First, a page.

Upcoming Summer Season Projected to Have the Most Expensive Gas Prices Since 2014
The average national price for gas sits at $2.81 per gallon, and it's only expected to rise as the summer season approaches
Following the economic recession that affected the country in the late 2000s, gas prices hit an all-time high. In 2008, the national average price for a gallon of gas was $4.11.
Fortunately, the days of American motorists paying more than $4 a gallon to fill up a vehicle with gas have long since past. Still, that doesn’t mean that gas prices will stay inexpensive forever.
In fact, AAA predicts the upcoming summer season will carry the most expensive gas prices since 2014.
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Crude oil prices are already at their highest level in three years, and the price of that oil is projected to grow even more expensive as the summer drags on. Near the end of April, the price of crude oil hit $68.64 per barrel.
That, in turn, has caused gas prices to climb. Right now, the national average price for a gallon of gas is $2.81.
For comparison, the average gas price during this time last year was $2.38 per gallon. As is most often the case, gas prices are projected to peak around Memorial Day, tapering off after that.
Furthermore, projections place the average gas price throughout 2018 at around $2.76 per gallon. With gas averaging $2.49 per gallon throughout 2017, that estimate accounts for more than an additional $0.25 per gallon, or a price increase of more than 10%. Altogether, the average household would by $190 more for gas during 2018 than in 2017.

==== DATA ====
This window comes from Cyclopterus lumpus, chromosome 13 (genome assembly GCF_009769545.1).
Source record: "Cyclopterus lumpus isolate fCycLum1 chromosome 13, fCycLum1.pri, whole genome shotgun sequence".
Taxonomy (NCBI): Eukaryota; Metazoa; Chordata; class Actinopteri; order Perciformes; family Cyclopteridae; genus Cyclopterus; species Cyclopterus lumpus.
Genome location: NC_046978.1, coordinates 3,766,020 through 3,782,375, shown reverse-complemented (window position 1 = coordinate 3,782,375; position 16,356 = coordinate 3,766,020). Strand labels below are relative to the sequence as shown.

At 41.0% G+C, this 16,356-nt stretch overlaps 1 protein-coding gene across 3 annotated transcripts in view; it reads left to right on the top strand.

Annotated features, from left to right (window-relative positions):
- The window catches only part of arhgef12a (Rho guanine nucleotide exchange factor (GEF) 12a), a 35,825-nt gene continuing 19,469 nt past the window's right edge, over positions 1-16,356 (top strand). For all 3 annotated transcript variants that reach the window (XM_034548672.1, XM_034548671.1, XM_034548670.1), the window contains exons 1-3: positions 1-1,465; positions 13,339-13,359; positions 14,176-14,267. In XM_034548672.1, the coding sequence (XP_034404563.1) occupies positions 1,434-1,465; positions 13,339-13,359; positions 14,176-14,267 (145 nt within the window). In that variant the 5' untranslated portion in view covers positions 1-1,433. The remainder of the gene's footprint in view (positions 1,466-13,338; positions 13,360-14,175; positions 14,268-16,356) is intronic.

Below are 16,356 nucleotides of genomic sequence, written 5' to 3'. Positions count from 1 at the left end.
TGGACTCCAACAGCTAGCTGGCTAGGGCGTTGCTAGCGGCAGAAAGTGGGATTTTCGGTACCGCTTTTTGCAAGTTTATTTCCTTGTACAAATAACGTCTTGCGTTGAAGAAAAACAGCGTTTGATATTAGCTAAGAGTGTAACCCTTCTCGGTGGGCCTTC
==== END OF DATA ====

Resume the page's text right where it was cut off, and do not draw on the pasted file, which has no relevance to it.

An additional $190 is not a big deal for higher income families. However, families with lower incomes will be hit the hardest by this gas price increase.
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Gas prices certainly aren’t the same throughout the country. Currently, Oklahoma and Arkansas have the least expensive gas prices in the country, both hovering around $2.53.
On the other hand, states on the west coast are experiencing the highest gas prices. Hawaii and California both have gas prices at around $3.63, well above the national average.
A combination of several factors has sent gas prices on the rise. A stronger global economy and economic growth have driven up demand for oil, all while OPEC has initiated cutbacks that have whittle down oil supplies.
Higher gas prices may not be the only pain point facing users due to the rising coast of oil. Transportation companies, shipping companies, and airlines all rely on oil for fuel, and if they have to pay more for it, you can bet a hefty portion of that cost will be passed down to consumers.
Experts agree that gas prices are nowhere near reaching $4.11 again. Still, they do warn that the next few times you stop to fill up your car, you might be in for a slight shock when you see how much it costs.